Friday, 12 April 2013

What Inspired The Madman's Daughter: A Guest Post from Megan Shepherd

Yesterday I posted my review of the fantastically strange and twisted The Madman's Daughter by Megan Shepherd. I really enjoyed the book, and I'm definitely interested to see where the story will go in the next books. So this got me wondering ... if this first book is based on The Island of Dr Moreau, what, if anything, are the other books going to be based on? What interesting new turns will the story take?
So when I was asked by the wonderful people at HarperVoyager if I would like to feature Megan on the blog, I leapt at the opportunity to ask her what inspired The Madman's Daughter and it's sequels, and she has responded with something both interesting and very exciting! So I will now leave you in her capable hands!

What Inspired Me to Write the Madman’s Daughter Series

"Though The Madman’s Daughter is a reimagining of the classic novel The Island of Doctor Moreau by HG Wells, it was actually first inspired by a TV show. When the show Lost was on the air, the setting of a mysterious island fascinated me, and since I was re-reading a few classics at the time, I remembered The Island of Doctor Moreau. I got the idea to reframe the story from a new character’s perspective, and loved imagining what the mad scientist’s daughter would be like.

When I finished the book, I queried it to agents as a stand-alone. It’s common advice debut authors are given; it’s much easier to sell one book than two or three or four, so stick with single titles. However, the ending is left a bit open, and when my agent read it he felt that it had strong potential to be expanded into a trilogy. I was thrilled at the idea of continuing the story, but also stumped: if the first book reimagines and concludes the story of Doctor Moreau, how will the next two continue?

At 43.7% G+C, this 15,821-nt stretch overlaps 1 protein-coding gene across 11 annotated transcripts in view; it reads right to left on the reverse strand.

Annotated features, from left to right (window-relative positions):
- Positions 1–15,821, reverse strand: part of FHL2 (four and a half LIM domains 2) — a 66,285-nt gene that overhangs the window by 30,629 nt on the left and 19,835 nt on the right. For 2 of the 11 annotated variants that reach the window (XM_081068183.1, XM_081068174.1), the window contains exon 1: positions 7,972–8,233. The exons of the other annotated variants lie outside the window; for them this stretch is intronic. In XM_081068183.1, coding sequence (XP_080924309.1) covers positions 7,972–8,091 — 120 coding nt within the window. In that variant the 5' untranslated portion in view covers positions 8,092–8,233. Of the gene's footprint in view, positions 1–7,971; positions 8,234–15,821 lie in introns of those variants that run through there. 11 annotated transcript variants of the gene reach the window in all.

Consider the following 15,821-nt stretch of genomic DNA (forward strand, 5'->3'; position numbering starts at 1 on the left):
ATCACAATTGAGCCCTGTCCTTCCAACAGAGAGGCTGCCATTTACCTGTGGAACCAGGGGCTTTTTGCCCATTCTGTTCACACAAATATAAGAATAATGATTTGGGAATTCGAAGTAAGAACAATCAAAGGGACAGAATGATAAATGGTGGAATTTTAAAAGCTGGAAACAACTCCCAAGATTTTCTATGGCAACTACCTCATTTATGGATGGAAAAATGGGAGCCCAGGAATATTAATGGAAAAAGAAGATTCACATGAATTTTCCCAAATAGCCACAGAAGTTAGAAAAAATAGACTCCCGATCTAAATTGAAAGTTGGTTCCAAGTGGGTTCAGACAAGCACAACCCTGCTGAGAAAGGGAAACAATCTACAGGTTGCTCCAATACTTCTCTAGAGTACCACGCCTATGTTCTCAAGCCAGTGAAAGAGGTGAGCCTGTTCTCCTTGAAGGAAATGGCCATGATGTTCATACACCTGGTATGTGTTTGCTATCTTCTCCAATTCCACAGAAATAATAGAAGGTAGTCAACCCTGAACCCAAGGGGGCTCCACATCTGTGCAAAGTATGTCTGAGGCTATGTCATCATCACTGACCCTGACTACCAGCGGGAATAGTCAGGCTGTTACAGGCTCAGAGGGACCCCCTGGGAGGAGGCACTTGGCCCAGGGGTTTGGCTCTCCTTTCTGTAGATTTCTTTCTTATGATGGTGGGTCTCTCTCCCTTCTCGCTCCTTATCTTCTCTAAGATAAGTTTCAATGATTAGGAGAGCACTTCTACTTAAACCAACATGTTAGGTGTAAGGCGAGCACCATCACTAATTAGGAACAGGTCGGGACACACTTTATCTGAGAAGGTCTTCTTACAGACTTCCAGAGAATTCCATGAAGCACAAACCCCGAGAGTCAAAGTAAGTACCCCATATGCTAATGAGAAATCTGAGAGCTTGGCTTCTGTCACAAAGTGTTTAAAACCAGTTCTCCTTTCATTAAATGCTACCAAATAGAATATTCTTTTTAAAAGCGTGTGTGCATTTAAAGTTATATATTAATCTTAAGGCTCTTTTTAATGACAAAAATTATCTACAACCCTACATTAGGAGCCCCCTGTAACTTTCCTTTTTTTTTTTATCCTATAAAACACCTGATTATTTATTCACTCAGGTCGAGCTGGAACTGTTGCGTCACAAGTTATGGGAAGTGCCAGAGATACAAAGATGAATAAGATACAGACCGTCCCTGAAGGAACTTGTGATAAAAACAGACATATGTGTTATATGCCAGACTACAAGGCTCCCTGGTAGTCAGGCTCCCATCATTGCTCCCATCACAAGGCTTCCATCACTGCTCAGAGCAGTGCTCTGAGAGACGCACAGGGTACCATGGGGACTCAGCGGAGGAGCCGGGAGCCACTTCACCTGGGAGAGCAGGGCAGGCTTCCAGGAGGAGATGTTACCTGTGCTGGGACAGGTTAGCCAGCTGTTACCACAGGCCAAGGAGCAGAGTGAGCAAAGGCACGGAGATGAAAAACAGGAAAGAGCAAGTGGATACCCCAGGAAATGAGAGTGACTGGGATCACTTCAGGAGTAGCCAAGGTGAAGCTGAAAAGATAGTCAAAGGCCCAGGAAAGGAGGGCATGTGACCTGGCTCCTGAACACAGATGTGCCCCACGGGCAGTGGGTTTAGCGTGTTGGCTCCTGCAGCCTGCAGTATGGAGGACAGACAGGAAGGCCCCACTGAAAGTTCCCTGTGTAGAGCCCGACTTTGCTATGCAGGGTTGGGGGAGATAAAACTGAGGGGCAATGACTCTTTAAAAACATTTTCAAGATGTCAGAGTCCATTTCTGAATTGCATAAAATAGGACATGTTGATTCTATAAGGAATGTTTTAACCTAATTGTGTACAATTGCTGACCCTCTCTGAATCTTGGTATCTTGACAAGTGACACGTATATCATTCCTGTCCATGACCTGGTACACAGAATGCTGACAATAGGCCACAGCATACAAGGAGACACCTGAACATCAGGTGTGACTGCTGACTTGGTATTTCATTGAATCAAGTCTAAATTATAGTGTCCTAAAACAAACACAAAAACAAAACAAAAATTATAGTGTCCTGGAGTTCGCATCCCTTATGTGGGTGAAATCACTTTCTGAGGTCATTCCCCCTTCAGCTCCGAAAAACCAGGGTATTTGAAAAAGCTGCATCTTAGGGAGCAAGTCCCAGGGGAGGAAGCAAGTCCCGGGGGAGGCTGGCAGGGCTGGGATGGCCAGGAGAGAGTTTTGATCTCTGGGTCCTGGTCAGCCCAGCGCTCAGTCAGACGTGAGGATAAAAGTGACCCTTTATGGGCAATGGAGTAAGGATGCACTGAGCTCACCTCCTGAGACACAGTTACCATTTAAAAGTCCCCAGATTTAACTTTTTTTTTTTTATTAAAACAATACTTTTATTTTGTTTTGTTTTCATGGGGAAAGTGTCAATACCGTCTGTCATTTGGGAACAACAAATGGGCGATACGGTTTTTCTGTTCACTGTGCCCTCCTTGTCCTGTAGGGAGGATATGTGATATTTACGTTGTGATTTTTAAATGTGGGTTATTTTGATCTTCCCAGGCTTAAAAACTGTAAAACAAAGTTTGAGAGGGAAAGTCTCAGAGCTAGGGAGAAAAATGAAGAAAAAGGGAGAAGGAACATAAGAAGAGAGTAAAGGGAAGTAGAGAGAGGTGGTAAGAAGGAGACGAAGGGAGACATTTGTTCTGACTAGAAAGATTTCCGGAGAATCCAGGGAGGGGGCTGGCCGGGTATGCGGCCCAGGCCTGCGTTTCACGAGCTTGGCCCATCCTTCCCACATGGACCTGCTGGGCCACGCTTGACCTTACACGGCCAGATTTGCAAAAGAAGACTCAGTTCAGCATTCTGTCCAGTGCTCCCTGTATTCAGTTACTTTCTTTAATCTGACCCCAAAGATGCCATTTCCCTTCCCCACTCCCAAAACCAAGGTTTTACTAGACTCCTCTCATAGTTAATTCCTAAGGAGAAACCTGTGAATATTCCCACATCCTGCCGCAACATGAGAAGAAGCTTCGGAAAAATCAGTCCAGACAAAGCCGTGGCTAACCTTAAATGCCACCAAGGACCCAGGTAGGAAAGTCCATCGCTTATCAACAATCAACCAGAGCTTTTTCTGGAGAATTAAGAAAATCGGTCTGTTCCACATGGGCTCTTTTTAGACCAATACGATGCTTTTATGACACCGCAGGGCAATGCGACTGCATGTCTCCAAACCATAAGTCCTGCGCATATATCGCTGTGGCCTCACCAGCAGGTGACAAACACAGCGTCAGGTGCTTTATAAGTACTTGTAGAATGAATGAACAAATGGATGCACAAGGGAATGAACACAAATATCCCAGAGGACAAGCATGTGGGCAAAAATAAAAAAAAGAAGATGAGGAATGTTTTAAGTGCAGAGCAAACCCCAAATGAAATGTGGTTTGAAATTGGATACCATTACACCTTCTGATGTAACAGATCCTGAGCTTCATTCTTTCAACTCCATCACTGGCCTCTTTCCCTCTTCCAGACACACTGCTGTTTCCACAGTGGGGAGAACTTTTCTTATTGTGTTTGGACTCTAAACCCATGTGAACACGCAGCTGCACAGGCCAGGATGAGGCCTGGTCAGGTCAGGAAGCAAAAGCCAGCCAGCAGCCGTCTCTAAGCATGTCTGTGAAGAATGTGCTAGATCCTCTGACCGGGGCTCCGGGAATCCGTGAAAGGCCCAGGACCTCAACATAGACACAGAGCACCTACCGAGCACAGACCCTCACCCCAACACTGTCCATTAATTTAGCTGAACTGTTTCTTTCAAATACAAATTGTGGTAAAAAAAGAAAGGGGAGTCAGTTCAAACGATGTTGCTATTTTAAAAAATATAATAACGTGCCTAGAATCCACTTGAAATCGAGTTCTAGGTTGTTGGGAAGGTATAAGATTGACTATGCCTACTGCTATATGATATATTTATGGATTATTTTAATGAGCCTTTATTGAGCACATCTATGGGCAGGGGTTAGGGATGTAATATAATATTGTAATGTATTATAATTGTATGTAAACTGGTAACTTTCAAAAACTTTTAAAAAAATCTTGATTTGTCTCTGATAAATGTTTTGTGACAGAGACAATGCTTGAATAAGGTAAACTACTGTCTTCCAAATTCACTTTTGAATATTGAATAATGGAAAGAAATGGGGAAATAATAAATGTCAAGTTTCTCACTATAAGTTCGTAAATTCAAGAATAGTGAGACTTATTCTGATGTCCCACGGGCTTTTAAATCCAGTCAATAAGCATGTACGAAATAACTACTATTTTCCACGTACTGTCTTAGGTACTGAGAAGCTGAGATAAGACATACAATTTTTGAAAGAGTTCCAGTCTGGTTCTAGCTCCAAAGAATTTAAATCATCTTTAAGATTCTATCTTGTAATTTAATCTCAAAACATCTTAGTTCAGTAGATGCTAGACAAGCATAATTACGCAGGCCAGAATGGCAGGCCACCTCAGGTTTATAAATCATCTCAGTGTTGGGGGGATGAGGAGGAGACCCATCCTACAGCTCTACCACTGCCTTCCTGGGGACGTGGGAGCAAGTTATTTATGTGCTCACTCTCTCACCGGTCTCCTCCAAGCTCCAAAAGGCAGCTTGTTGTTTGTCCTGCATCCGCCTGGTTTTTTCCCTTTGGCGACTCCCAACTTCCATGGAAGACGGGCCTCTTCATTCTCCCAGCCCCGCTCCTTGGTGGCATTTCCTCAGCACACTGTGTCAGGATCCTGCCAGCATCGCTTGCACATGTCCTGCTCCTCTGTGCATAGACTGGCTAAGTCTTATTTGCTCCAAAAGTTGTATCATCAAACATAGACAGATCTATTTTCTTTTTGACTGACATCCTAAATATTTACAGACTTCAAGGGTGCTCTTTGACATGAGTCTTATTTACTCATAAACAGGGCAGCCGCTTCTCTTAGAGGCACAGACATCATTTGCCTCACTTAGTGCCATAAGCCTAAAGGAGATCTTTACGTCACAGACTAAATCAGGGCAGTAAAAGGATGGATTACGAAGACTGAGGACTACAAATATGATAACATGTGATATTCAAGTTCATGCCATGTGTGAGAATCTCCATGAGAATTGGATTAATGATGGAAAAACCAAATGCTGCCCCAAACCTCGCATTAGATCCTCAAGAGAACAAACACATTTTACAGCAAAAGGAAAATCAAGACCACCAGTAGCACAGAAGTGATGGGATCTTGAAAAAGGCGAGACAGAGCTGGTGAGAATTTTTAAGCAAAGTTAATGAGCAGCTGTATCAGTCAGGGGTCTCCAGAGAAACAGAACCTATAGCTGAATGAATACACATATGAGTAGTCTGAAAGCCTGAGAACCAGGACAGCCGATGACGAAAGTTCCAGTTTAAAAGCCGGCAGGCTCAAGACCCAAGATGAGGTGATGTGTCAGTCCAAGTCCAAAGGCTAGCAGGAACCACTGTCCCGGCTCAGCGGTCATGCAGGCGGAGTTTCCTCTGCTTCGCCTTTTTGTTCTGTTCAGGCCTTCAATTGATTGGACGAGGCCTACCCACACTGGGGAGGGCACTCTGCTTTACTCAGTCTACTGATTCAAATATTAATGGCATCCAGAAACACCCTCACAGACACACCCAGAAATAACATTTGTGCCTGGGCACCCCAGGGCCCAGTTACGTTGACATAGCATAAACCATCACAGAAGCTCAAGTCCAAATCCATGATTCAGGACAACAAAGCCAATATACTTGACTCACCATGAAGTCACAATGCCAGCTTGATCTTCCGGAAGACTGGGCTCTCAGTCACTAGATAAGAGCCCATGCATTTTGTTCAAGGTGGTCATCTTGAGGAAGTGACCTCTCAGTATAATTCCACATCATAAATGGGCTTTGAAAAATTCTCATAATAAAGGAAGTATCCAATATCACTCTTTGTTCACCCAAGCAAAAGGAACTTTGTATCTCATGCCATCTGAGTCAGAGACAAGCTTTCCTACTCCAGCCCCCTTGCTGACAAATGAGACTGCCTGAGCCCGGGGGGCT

The answer came to be quite naturally, in fact. At the end of the first book (without giving away any spoilers) we learn that lots of characters are hiding secrets, and that in at least one case, this secret involves a person with both a dark and a light side. I realized this was somewhat similar to The Strange Case of Doctor Jekyll and Mister Hyde, and that I could continue my same characters’ story, but drawing inspiration from a new classic this time. Similarly, the third book draws inspiration from Frankenstein. In this way, each book is a little different in its relationship with its inspiration: the first book is an alternate perspective to The Island of Doctor Moreau, the second book involves events that might have fictionally inspired Stevenson to write The Strange Case of Doctor Jekyll and Mister Hyde, and the third book is speculation about the legacy of Dr. Frankenstein.

I chose these three classics not only because they fit well with the storyline I already had established, but because they share a crucial theme: scientific hubris. In all these stories, ambitious men are using science to play god. In one case they’re creating men out of animals, in another separating a man’s personality, and in the last, defeating death. Though the science is different—vivisection, chemistry, galvanism—their aims are the same. I also liked the idea of exploring these traditionally “masculine” themes (at least in the Victorian era) through a woman’s eyes. My aim was to revisit these classic themes from a fresh perspective, so that readers would realize how timeless many of these themes are."

Get your copy of The Madman's Daughter:
The Book Depository
Amazon UK
Amazon US


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